Weed Queens! Please welcome our guest Savina Monet, Co-Founder of the Cannabis Workers Coalition and a graphic designer working with women and people of color-owned companies in the cannabis industry. I’m super excited to share this interview with you as Savina discusses her journey in this industry and shares advice on how to have a successful career in the weed world. Read more about Savina and her awesome work in the interview below.
How would you describe yourself and what you do?
I am a freelance graphic designer, collage artist, and co-founder of the Cannabis Workers Coalition.
What is your nonprofit about? What do you guys do?
Cannabis Workers Coalition is a community-based worker center that supports and advocates for cannabis workers in the United States. We are happy to assist workers with campaigns against unethical employment practices, share resources to help them get back on their feet, and hold space for workers that have been traumatized on the job during our Cannabis Workers Support Group.
What’s your favorite part about your job? Least favorite?
I love meeting the people that work in cannabis. Almost everyone I talk to has a story about how the plant changed their lives and they truly believe in protecting the healing power of the plant. My least favorite part of the job, of course, is being reminded every day through employee grievances that we still have a lot of work to do to make this industry the same as the one we were dreaming about when legalization first rolled around.
What inspired you to start your nonprofit and how did you get started?
We started in the middle of the pandemic, August of 2020. It was a direct response to what we heard from budtenders and field workers, which was that many employers didn’t see COVID-19 as a real threat. So when we launched we started making weekly Know Your Rights reels to educate cannabis workers about what they can do on the job and how their employer has the responsibility to protect them.
What is your vision and mission for the Cannabis Workers Coalition?
Oh wow, you’re talking to the visionary here. My big dream is that we can have local CWC chapters all around the nation that will partner with local community based organizations to help develop the legal cannabis industry and support workers in the process.
What were you doing before you started the Cannabis Workers Coalition?
I was focused solely on my graphic design work. 2020 was a very politically motivating year for me, and I’m sure for a lot of us. I wanted to use my skills as a graphic designer to put together infographics that helped explain the inequity in cannabis. My work caught the eyes of Cannaclusive where I joined their volunteer team to help build the first Accountability List.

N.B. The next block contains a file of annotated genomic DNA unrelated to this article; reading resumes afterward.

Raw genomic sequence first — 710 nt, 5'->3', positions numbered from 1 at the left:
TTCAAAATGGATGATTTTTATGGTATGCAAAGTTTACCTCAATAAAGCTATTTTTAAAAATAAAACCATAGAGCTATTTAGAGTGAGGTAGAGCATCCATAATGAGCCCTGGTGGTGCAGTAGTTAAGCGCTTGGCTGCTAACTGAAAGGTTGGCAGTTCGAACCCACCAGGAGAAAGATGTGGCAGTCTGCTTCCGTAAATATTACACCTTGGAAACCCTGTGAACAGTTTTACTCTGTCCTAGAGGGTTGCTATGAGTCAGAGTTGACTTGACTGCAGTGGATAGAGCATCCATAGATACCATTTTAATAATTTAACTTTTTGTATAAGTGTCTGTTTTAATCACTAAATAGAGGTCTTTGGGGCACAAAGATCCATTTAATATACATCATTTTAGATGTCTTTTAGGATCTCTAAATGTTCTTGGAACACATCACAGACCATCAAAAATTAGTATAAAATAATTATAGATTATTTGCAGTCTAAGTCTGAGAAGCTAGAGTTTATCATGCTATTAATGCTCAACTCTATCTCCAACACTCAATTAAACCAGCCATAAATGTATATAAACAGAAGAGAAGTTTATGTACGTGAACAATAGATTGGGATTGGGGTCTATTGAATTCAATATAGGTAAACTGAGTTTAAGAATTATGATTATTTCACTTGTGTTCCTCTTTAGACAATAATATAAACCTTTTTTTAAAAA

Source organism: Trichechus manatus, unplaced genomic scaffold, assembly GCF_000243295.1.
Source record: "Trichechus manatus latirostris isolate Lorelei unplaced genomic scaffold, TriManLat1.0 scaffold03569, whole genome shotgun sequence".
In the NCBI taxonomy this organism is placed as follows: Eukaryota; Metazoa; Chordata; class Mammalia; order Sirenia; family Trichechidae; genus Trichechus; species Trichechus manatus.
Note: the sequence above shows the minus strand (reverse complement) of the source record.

How did that influence what you do?
Working with the amazing women at Cannaclusive really taught me how to take power back into my own hands. I didn’t have to be some bureaucrat to share my opinion about what was going on in my community around me. That’s when I started showing up to City Council meetings, questioning decision makers in my local cannabis industry, and brushing up on my labor law.
How did you learn the skills to start and run a successful business?
I’ve been very lucky to be in positions where I’ve worked closely with small business owners and was able to learn how to manage and run their business. Most of my skills were learned while working for a small software company where there were literally three people on the payroll and I was one of them. I had to wear multiple hats acting as the web developer, graphic designer, IT support, administrative assistant, sales, account manager and more. Then, I worked as a personal assistant to an artist that made six-figures selling through their Etsy shop. Every day when I would clock in it wouldn’t feel just like a job. I felt like I was getting paid to learn how to make the moves that made these business owners so successful. When you don’t have a traditional schooling background, you have to take every opportunity as a learning experience.
What factors have contributed towards your path of success?
I’m sure being an attractive, light-skinned, biracial woman in an era of white guilt has helped. Sometimes I feel like I haven’t done enough to get to the position that I’m in now. It’s the one thing that keeps pushing me to do more.
Did you ever expect a career in the cannabis space?
Not in the least bit. I never knew what I wanted to do in life, all I knew was that I wanted to be my own boss and make a good living. Once legalization occurred, I was still hesitant to join because of the hefty license fee (in Oregon you have to pay $100 to get your Marijuana Handlers license) and lack of experience. Instead, I would hang out at my local NORML meetings and get to know some of the trailblazers that helped get us to where we are now. After enough conversation, they made it clear that many businesses will need graphic design support in this new space and I decided to go for it.
Were your family and friends supportive of your venture?